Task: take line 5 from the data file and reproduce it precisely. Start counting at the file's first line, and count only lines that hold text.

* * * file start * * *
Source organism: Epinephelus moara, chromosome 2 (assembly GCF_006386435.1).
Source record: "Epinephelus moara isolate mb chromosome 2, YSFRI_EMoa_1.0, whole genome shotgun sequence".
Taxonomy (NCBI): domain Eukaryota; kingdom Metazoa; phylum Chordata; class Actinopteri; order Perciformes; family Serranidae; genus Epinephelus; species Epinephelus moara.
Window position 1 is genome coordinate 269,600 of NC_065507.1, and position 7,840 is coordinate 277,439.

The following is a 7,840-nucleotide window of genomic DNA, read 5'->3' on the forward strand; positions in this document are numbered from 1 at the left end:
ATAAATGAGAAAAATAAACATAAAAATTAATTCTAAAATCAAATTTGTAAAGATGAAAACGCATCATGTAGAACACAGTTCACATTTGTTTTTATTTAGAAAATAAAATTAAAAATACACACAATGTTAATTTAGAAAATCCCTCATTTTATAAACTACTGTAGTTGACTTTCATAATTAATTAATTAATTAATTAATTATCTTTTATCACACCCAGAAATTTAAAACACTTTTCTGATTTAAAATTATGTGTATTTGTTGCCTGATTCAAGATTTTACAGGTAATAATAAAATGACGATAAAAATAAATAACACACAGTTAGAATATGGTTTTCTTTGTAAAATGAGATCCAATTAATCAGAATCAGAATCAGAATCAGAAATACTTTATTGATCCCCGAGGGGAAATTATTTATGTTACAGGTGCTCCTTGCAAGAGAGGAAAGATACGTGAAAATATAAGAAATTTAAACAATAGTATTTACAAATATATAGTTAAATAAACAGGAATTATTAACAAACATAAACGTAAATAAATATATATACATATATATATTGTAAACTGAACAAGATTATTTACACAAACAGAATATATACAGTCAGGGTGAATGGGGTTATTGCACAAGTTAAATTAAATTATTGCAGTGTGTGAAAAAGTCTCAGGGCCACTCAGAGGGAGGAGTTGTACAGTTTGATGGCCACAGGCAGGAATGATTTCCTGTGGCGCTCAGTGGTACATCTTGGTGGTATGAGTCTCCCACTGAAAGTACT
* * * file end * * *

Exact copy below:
The following is a 7,840-nucleotide window of genomic DNA, read 5'->3' on the forward strand; positions in this document are numbered from 1 at the left end: